Kazuko Golden, a Columbia College of Chicago graduate student in film and video, is traveling to Manzanar to begin production of a short film about her grandmother, Sachie Yoshimura, a Kibei who was incarcerated in the camp for nearly three years in the 1940s.
Golden says that her film, “The Song,” based on a short story written by her mother, Yoshimi Yoshimura Golden, has “historical, cultural, and philosophical value.” The story intertwines the “duality of the World War II Japanese American internment” and the atomic bombing of Hiroshima, and how those events affected two sisters — Sachie and her younger sister Hiroko, who was living in Hiroshima during this time.
“I have emotional sentiments about this story,” says Golden, “because I have vivid memories of my grandmother Sachie.” Golden is working to make her short film a culturally rich story to be shared with a larger audience. She is going to produce it with the help of graduate student and director Zachary Mehrbach, who also teaches classes in film at Columbia College.
The film uses a song from Sachie’s and Hiroko’s childhood to depict their connection to each other, their shared history growing up in Hiroshima, and the sorrows and their undefined futures in countries separated by war and the vast Pacific Ocean. Golden says that movies “from the perspective of Japanese American and Japanese women raising children post-World War II are rare. Movies about the Japanese American internment camps have been produced, but the protagonist is typically a male with women in the supporting roles.”
Golden and Mehrbach are joining the annual Manzanar Pilgrimage, which takes place Saturday, April 27. The one-day event at the Manzanar National Historic Site will enable Golden, who is producing the film, and Mehrbach to see newly reconstructed barracks, a guard tower, the cemetery, and the surrounding desert and towering Sierra Nevada mountain range, all of which her grandparents, Sachie and Yoshizo Yoshimura, experienced. Yoshimi Golden will also be joining them, returning to Manzanar for the first time since her release in 1945. The filmmakers will take interview footage of the author’s impressions of her return.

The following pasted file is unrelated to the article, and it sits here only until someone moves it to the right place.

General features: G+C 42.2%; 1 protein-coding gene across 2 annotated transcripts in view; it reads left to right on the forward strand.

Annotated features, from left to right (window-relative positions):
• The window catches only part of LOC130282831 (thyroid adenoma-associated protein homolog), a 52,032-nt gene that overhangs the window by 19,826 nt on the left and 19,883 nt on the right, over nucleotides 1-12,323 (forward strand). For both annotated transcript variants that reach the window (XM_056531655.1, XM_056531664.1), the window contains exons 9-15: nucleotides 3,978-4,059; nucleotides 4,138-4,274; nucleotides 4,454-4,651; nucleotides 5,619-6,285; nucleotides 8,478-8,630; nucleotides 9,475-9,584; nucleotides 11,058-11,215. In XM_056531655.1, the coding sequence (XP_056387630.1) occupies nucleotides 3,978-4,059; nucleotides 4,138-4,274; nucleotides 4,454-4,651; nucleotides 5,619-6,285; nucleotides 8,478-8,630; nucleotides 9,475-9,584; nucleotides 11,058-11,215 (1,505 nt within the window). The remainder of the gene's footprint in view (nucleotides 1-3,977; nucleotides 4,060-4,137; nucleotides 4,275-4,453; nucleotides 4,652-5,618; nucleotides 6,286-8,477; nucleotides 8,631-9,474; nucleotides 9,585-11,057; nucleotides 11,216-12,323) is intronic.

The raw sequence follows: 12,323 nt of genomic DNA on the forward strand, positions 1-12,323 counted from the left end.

Golden’s uncle, Scott Nagatani, a well-known music producer who lives in Los Angeles and works with numerous music organizations in the U.S. and Japan, will also be involved in the production. In addition, local actresses and actors, including a few children, will be sought.
“My mother was actually born in Manzanar,” said Golden, “and I feel it would be an honor to document this piece of American heritage.”
In February, Golden received an Albert P. Weisman Award from the Portfolio Center at Columbia College, which is given to help graduate students complete “a substantial media-based project that is already under way.” As a condition of the grant award, a student is required to create a budget, to seek additional funding, and to present a final product.
Golden and Mehrbach are using Kickstarter, a website where individuals or groups can make a donation to support their film project. A video of Golden and Mehrbach explaining their vision of the film can be viewed at www.kazukogolden.com.
Golden’s background includes teaching English for four years in Ashikaga, Tochigi Prefecture, as an assistant language teacher. She received her B.A. in anthropology, sociology, and peace and global studies from Earlham College in Richmond, Ind. Part of her undergraduate curriculum included a semester in Northern Ireland at Earlham’s Peace Center, and a semester in South Africa to study and observe “the dynamics of peace and reconciliation” efforts under that country’s leader, Nelson Mandela.